Contemporary organised demand for constitutional reform traces back to the late 1970s, yet even before then, isolated intellectuals – ‘a voice crying in the wilderness’ – had tried to make an issue out of a written constitution for Britain that would include a Bill of Rights.
The term ‘norm entrepreneur’ is sometimes used in politics and international relations to refer to pioneers who, dissatisfied with the status quo, take action to change it at their own initiative. They may make an impression on the world even if their personal cause ultimately fails. A norm entrepreneur is typically an individual, but may be a collective actor as well.
Charter 88 was probably the single most influential collective norm entrepreneur to have advocated a written constitution in contemporary Britain. Founded in the late 1980s, it became the most prominent intellectual force for constitutional revision under the Blair Government. A Bill of Rights was the centrepiece of the proposal, Charter 88’s solution to what they perceived to be a drift toward authoritarianism after Margaret Thatcher was re-elected for a third term in 1987.
Its supporters campaigned vigorously to overhaul the constitutional monarchy and replace it with a republic, never wittingly taking inspiration from the USA, however, which Britain’s Left intelligentsia tends to despise. In an interview on condition of anonymity, one of the founders of Charter 88 said:
The American constitution is nearly as bad as the British constitution. It is racist. The Senate is built-in racial … is a white supremacist institution. By giving equal representation to Wyoming or [the] Dakota[s] … you are building-in … a massive white majority and a rural one … The Supreme Court has now become politicised by its appointments and the presidency is in a kind of quasi-imperial position. The American constitution is in no way an example for us … Britain is now … mentally, and in very many other ways subservient to America, to American television because of the language. So people think that to have a constitution is to be like America. Whereas I think that to have a constitution is to become European. A much better constitution for me … is the German constitution with a strong constitutional court, a strong parliamentary system … very strong decentralisation … Germany has a serious constitutional culture. (Charter 88 Founding Member 2014)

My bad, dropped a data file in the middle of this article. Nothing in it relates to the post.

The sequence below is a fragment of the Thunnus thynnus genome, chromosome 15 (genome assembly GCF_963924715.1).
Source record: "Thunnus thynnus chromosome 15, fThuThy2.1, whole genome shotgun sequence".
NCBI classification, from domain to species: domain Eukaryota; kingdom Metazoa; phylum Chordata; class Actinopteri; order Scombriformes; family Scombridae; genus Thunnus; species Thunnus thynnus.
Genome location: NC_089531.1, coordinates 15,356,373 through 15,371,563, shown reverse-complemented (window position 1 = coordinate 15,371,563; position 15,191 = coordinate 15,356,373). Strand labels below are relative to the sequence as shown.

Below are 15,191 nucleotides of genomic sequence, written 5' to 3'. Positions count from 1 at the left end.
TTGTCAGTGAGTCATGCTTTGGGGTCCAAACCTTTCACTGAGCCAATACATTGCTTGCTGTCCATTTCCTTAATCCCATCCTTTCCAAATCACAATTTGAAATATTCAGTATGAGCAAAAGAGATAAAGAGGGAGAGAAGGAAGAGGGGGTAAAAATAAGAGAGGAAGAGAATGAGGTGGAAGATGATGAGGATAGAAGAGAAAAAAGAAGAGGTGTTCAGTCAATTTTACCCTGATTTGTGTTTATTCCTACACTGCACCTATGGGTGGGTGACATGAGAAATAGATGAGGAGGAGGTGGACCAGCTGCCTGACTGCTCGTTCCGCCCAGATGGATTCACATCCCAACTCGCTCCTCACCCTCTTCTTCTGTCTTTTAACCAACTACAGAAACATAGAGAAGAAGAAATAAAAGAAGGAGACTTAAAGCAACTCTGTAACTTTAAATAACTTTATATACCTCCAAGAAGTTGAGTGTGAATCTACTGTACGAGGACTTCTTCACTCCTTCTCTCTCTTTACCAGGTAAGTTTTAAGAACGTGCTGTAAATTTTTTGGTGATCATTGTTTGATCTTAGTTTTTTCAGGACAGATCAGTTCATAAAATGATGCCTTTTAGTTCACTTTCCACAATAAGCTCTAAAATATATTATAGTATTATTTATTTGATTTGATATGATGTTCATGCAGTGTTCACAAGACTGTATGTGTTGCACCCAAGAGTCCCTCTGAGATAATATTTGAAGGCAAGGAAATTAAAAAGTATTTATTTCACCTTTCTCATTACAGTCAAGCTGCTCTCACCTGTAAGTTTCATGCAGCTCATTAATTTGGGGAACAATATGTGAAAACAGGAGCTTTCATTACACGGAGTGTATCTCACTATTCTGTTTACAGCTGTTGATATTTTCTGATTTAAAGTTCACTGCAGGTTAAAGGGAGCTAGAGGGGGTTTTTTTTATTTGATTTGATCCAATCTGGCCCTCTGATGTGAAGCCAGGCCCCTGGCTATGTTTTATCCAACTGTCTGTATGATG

This response was in fact an implicit admission of the power of the American influence, from which some of the thought leaders of Charter 88 were striving to break free. They believed they were following a Continental (specifically German) model by featuring an activist constitutional court – a judicialisation of public policy which would not have escaped generically the American influence. As a matter of fact, the German constitutional review model, as conceived by Austrian jurist Hans Kelsen in the 1920s, was expressly based on American judicial practice. American influence has been widely received in Europe, but has also been transformed by deep European culture.